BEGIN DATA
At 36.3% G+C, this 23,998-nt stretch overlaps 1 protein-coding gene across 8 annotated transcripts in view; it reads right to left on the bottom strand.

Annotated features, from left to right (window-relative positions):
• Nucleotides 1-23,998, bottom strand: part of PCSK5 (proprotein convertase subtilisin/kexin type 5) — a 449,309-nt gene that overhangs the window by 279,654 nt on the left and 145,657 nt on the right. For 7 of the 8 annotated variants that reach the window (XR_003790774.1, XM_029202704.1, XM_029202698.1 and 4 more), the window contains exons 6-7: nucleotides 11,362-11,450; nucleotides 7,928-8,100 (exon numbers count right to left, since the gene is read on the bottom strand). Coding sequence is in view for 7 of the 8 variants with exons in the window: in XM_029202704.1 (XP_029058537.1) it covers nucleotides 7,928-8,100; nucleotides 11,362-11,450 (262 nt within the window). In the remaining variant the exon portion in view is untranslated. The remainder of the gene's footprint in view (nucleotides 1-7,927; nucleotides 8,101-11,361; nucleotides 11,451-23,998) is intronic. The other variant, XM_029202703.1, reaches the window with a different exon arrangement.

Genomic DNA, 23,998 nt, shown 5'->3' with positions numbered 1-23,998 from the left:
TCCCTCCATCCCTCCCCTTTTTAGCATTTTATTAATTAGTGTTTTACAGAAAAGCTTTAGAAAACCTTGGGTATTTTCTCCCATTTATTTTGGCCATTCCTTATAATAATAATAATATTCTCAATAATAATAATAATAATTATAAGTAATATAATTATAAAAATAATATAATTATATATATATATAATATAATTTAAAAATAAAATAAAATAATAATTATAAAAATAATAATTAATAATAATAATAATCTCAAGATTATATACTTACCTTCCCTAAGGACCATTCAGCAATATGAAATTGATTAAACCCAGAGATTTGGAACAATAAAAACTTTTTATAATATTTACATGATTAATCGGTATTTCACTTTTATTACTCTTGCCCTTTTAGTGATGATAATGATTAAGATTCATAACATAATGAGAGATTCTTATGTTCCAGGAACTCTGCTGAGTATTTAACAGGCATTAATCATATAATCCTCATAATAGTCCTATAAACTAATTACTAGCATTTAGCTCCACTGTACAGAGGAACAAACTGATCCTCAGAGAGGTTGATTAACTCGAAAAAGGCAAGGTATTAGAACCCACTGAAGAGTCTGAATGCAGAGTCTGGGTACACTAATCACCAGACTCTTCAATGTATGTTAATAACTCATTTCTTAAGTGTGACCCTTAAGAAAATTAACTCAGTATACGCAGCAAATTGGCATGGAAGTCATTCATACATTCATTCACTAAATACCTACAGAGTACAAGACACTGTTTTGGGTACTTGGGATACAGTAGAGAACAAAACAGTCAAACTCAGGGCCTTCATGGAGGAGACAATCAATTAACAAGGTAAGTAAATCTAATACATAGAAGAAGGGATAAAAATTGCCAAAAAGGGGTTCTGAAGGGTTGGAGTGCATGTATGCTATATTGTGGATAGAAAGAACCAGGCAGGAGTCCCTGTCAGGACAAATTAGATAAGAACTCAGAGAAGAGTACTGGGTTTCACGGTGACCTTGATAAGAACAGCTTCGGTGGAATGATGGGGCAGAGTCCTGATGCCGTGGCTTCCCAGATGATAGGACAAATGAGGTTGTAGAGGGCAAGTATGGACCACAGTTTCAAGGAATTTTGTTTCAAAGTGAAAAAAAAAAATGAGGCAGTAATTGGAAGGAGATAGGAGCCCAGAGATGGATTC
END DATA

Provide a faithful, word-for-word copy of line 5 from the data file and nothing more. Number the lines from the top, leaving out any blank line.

TCCCTCCATCCCTCCCCTTTTTAGCATTTTATTAATTAGTGTTTTACAGAAAAGCTTTAGAAAACCTTGGGTATTTTCTCCCATTTATTTTGGCCATTCCTTATAATAATAATAATATTCTCAATAATAATAATAATAATTATAAGTAATATAATTATAAAAATAATATAATTATATATATATATAATATAATTTAAAAATAAAATAAAATAATAATTATAAAAATAATAATTAATAATAATAATAATCTCAAGATTATATACTTACCTTCCCTAAGGACCATTCAGCAATATGAAATTGATTAAACCCAGAGATTTGGAACAATAAAAACTTTTTATAATATTTACATGATTAATCGGTATTTCACTTTTATTACTCTTGCCCTTTTAGTGATGATAATGATTAAGATTCATAACATAATGAGAGATTCTTATGTTCCAGGAACTCTGCTGAGTATTTAACAGGCATTAATCATATAATCCTCATAATAGTCCTATAAACTAATTACTAGCATTTAGCTCCACTGTACAGAGGAACAAACTGATCCTCAGAGAGGTTGATTAACTCGAAAAAGGCAAGGTATTAGAACCCACTGAAGAGTCTGAATGCAGAGTCTGGGTACACTAATCACCAGACTCTTCAATGTATGTTAATAACTCATTTCTTAAGTGTGACCCTTAAGAAAATTAACTCAGTATACGCAGCAAATTGGCATGGAAGTCATTCATACATTCATTCACTAAATACCTACAGAGTACAAGACACTGTTTTGGGTACTTGGGATACAGTAGAGAACAAAACAGTCAAACTCAGGGCCTTCATGGAGGAGACAATCAATTAACAAGGTAAGTAAATCTAATACATAGAAGAAGGGATAAAAATTGCCAAAAAGGGGTTCTGAAGGGTTGGAGTGCATGTATGCTATATTGTGGATAGAAAGAACCAGGCAGGAGTCCCTGTCAGGACAAATTAGATAAGAACTCAGAGAAGAGTACTGGGTTTCACGGTGACCTTGATAAGAACAGCTTCGGTGGAATGATGGGGCAGAGTCCTGATGCCGTGGCTTCCCAGATGATAGGACAAATGAGGTTGTAGAGGGCAAGTATGGACCACAGTTTCAAGGAATTTTGTTTCAAAGTGAAAAAAAAAAATGAGGCAGTAATTGGAAGGAGATAGGAGCCCAGAGATGGATTC